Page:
What Is a Life Coach and How Can It Help You Get the Most out of Life?

Have you ever felt stuck? Overwhelmed? Unsure of who you are and where you’re going? It can happen to anyone, but for people who are struggling to live the life of their dreams, a possible solution might be to consult a life coach. So learn what is a life coach and how they can help you.

What was once an obscure occupation whose clients only included top businesses, life coaching (or relationship coaching, wellness coaching, and even online life coaching, etc.) is now a billion-dollar business. Companies all over the globe are learning what is a life coach and using them to help their employees become the best versions of themselves. And it’s working: Studies of Fortune 100 executives show that coaching resulted in a return of investment (ROI) of nearly 600%, as well as substantial increases in productivity, teamwork, and job satisfaction.

What is a life coach?

Life coaches can help clients figure out what exactly they want from life, then work with them to help them get there. Rather than feed their clients all the answers, however, life coaches believe that the best solutions to an individuals’ problem comes from within, and employ the use of Socratic questioning, or asking questions that prompt intense critical thinking to help the answerer come to their own conclusions. Socratic questioning not only guides clients to the correct answers, but empowers them when they realize the answers were inside them all along.

Anyone can apply the principles of Socratic questioning to their life. Here are six questions to help you get started:

1. What do you mean by that?

Having tens of thousands of thoughts per day can make it hard to stop and reflect on each individual one. However, this becomes a problem when we dismiss thoughts about ourselves and our lives that are unproductive, damaging, or simply incorrect.

Simply asking yourself “what do I mean by that?” when you have a thought forces you to stop clarify what you say versus what you really mean. What do you mean when you say you don’t have enough time for something? Do you mean you’re too busy, or that you simply don’t want to do it?

2. Why do you think that?

You arrive at work a few minutes late one morning. Your supervisor tears into you, and by the time you walk away, you’re convinced they hate you.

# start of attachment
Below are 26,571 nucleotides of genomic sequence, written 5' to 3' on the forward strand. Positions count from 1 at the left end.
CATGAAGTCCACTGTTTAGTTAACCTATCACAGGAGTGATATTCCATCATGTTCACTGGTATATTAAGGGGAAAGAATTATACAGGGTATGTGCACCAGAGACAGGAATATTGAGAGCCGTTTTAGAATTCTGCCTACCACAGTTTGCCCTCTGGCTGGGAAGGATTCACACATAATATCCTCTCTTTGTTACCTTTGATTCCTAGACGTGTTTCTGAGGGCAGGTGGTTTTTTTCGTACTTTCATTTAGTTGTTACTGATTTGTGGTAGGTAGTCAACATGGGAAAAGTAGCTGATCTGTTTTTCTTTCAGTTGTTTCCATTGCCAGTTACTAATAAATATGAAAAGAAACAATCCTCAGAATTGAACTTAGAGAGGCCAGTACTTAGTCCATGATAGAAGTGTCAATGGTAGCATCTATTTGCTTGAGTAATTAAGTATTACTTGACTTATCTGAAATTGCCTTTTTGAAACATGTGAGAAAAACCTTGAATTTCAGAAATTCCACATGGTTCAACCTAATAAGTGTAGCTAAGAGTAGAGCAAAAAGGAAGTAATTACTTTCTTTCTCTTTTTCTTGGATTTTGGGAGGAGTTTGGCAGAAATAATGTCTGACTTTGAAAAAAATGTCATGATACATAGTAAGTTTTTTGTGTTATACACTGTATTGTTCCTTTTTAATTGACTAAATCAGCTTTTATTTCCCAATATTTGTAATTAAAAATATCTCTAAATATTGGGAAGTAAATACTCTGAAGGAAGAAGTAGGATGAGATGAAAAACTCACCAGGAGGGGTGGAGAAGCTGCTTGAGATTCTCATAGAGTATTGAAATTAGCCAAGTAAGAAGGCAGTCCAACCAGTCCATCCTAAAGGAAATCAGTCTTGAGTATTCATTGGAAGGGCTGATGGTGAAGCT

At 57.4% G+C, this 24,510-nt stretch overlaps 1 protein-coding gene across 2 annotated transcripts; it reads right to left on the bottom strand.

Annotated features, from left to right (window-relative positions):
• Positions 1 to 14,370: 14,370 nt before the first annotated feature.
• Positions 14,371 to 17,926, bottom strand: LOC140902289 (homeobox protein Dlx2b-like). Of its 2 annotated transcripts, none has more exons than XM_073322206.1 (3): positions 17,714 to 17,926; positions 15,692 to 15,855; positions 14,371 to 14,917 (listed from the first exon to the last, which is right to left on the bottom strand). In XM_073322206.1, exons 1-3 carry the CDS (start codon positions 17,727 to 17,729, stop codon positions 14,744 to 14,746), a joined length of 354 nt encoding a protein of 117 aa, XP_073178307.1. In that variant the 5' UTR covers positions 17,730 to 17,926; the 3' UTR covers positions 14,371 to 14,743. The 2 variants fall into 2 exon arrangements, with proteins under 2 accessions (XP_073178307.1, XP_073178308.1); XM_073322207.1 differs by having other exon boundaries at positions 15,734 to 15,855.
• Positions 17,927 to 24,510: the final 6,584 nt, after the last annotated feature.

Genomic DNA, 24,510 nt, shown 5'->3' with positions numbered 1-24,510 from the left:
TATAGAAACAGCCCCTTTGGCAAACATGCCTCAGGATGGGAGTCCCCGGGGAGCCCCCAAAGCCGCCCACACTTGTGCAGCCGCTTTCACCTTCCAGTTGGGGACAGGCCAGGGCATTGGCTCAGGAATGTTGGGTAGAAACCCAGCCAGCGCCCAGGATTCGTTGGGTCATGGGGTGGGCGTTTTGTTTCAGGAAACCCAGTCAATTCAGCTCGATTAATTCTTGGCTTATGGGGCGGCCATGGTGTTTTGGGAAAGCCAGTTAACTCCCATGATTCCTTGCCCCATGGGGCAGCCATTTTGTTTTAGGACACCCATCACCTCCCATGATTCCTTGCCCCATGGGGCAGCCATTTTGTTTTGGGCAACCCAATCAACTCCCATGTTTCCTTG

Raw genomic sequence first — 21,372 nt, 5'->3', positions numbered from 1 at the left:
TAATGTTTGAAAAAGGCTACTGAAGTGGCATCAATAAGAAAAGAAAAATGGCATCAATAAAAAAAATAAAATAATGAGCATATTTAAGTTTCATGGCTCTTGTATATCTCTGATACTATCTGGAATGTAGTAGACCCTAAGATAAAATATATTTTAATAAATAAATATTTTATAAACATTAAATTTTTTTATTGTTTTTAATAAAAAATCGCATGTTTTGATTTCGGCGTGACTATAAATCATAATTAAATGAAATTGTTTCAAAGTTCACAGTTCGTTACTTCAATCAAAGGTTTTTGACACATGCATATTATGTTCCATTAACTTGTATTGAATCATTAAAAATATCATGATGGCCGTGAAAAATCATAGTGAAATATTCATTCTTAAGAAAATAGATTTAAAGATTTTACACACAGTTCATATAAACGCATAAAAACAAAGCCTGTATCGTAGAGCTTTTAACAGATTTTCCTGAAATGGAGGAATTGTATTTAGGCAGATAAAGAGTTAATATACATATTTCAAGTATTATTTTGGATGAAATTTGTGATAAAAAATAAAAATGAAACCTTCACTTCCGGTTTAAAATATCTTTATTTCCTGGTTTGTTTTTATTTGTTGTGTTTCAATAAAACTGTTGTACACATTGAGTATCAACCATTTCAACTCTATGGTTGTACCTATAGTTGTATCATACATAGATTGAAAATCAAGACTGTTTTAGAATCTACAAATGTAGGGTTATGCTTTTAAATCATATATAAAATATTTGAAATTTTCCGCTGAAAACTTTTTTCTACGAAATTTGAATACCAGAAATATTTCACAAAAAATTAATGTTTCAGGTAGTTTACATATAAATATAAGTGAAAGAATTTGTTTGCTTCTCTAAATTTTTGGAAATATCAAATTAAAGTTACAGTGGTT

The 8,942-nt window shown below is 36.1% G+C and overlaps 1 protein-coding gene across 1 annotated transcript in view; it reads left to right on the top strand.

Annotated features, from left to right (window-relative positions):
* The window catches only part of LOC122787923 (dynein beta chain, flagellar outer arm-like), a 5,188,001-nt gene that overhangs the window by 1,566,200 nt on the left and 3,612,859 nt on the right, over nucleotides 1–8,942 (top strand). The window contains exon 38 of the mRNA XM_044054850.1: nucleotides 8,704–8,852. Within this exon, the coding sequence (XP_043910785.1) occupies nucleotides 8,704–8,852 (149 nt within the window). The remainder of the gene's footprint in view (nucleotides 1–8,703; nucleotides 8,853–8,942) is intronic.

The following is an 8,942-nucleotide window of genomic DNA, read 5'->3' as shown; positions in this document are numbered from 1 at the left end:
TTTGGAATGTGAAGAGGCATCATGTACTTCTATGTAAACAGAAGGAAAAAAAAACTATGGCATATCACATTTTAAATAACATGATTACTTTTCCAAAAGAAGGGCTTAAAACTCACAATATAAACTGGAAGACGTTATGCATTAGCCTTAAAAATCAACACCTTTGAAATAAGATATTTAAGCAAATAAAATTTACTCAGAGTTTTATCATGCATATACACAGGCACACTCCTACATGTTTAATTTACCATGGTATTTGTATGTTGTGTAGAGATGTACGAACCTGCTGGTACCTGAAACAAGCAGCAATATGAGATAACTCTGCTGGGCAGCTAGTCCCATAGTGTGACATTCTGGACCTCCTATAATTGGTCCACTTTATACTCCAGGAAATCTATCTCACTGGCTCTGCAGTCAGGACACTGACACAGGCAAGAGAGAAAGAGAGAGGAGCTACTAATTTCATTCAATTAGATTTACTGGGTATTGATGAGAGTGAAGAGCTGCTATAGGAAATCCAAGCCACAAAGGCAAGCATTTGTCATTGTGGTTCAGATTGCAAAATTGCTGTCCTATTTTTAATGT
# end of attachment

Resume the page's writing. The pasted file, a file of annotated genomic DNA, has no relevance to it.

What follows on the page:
Is it really fair to assume that your boss hates you over one small indiscretion? Probably not. Questions that challenge our assumptions force us to think outside of our own interpretation of the world and consider other possibilities. Maybe they were just having a bad day?

3. How do you know?

Everybody has thoughts or beliefs about themselves and the world they live in, but what happens when those beliefs are wrong, or based on false information? How often do we stop and reflect on the reasoning for our beliefs? If you have to give a presentation and you believe you can’t do it, how do you know? Have you completely failed at giving presentations in the past? Can you predict the future? Or are you just nervous?

4. What is another way to look at it?

When we get trapped in a negative thought cycle, it can feel impossible to break free. Our negative beliefs are like blinders keeping us from seeing alternate perspectives. All we can see is our own narrow view of the world, no matter how warped or incomplete it is.

If you feel yourself trapped in a negative thought cycle, stop for a moment, and ask yourself: How would your parents see things? Your best friend? An unbiased stranger?

5. What would happen if…?

It’s good to ponder the consequences of events, but the “What if?” game can be a dangerous one for anxious people. We get stuck on all the things that could go wrong instead of considering every potential consequence of an action.

One way to curb this is to look most closely at three potential outcomes: The best-case scenario, the worst-case scenario, and a scenario that falls in the middle, which is usually the most likely of the three.

6. Why is this important?

Contemplate the things that really matter to you for a moment. Maybe it’s your friends and family, your job, or your love life. Everybody has things that are especially important to them, but how often do we think about why those things are important?

If you hate your job, why does it take up so much of your life? And what about the things that do matter? You can’t build a life around your priorities if you don’t know what your priorities are!

This article can’t take the place of an actual life coach, but now that you know what is a life coach, and how to apply the same critical thinking techniques life coaches use to help their clients, you can help yourself become the person you’ve always wanted to be.

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